Date of Award

Fall 2016

Document Type

Dissertation

Degree Name

Doctor of Business Administration (DBA)

Department

Management and Sustainable Supply Chain Management

First Advisor

T. Selwyn Ellis

Abstract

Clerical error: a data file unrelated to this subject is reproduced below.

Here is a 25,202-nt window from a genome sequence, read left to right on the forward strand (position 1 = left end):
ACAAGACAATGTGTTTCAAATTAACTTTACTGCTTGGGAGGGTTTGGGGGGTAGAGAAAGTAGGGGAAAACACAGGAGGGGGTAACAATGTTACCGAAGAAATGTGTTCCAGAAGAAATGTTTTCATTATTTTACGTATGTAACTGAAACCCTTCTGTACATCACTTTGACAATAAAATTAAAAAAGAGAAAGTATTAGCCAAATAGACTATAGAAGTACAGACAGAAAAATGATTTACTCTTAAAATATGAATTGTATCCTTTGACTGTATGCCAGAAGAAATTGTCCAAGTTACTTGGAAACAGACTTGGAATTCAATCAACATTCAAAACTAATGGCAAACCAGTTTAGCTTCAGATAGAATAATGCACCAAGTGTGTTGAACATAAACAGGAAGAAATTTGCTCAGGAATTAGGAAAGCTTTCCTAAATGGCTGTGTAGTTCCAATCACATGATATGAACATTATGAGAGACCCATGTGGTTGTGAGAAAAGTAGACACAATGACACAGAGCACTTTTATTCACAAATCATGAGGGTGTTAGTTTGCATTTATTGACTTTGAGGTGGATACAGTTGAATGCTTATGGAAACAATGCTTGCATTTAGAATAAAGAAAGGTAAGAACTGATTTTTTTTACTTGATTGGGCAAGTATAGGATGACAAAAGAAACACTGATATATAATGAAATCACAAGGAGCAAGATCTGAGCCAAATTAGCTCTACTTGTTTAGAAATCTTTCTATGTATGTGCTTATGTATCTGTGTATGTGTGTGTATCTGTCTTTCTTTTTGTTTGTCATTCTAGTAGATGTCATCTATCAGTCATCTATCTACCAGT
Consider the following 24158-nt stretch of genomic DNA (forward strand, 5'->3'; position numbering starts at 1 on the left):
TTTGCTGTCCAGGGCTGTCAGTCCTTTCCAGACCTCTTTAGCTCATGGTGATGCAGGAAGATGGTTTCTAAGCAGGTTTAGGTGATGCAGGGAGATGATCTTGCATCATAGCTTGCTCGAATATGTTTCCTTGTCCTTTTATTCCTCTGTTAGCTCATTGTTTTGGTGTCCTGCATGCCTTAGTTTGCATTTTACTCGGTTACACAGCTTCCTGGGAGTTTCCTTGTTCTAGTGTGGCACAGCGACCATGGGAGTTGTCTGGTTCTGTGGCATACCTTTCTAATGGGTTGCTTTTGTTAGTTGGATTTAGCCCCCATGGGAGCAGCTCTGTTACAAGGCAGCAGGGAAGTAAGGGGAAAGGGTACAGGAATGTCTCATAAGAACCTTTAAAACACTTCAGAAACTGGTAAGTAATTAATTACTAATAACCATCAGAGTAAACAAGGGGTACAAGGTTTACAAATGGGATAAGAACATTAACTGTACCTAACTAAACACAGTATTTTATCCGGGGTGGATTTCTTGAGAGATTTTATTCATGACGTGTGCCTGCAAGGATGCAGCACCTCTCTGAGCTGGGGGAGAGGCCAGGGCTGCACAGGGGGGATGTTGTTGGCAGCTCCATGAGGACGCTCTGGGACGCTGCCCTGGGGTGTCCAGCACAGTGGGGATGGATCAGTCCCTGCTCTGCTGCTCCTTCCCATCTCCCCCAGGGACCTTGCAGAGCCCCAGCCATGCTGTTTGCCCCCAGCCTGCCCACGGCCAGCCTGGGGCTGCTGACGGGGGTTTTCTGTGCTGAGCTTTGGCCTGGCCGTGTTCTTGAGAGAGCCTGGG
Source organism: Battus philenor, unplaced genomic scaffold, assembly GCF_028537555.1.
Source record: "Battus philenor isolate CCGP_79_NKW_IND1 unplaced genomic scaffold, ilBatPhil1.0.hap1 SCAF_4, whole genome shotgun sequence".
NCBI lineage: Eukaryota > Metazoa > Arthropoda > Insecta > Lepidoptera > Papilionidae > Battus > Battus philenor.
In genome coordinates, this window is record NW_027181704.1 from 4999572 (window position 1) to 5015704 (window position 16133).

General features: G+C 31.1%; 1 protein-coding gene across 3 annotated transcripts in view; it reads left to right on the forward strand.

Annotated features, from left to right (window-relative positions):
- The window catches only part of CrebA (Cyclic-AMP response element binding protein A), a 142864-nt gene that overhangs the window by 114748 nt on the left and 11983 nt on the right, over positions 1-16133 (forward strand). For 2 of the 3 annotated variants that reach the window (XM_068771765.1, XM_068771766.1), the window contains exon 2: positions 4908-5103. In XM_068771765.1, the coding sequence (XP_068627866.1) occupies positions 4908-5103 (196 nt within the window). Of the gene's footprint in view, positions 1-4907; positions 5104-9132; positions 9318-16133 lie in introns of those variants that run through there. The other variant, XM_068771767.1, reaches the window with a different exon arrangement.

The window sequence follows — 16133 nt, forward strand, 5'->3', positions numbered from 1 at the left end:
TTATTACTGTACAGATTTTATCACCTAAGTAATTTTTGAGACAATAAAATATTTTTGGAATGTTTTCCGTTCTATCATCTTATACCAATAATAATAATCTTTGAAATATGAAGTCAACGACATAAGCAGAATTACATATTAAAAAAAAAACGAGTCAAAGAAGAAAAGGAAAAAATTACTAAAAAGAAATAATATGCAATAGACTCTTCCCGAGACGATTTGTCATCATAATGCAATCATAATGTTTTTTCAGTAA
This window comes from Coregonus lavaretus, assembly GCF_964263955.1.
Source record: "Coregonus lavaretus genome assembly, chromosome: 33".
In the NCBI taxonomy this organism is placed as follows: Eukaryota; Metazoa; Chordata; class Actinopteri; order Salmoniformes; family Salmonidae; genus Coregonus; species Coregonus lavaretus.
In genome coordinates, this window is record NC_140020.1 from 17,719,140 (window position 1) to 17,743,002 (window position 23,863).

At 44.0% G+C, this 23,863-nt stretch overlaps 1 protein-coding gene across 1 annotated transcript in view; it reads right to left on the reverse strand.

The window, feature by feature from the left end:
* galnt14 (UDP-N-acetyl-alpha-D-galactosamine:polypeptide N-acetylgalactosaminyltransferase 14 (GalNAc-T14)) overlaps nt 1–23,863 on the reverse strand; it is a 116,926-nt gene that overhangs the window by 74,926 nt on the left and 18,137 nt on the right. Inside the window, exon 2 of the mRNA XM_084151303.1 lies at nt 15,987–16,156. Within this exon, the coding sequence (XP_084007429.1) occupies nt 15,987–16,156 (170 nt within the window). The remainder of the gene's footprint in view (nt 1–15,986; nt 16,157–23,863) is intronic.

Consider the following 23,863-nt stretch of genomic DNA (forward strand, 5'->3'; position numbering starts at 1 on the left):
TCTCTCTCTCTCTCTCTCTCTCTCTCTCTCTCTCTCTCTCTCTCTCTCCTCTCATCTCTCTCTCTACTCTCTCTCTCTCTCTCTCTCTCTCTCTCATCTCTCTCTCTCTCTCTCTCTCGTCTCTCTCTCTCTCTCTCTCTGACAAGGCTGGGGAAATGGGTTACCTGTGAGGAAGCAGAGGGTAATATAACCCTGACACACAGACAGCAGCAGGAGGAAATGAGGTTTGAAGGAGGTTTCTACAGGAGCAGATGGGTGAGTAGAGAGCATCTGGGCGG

Information privacy issues have plagued the world of electronic media since its inception. This research focused mainly on factors that increase or decrease perceived patient control over personal health information (CTL) in the presence of context-specific concerns. Control agency theory was used for the paper's theoretical contributions. Personal and proxy control agencies acted as the independent variables, and context-specific concerns for information privacy (CFIP) were used as the moderator between proxy control agency, healthcare provider, and CTL. Demographic data and three control variables— the desire for information control, privacy experience, and trust propensity—were also included in the model to gauge the contribution to CTL from external factors. Only personal control agency and desire for information control were found to impact CTL

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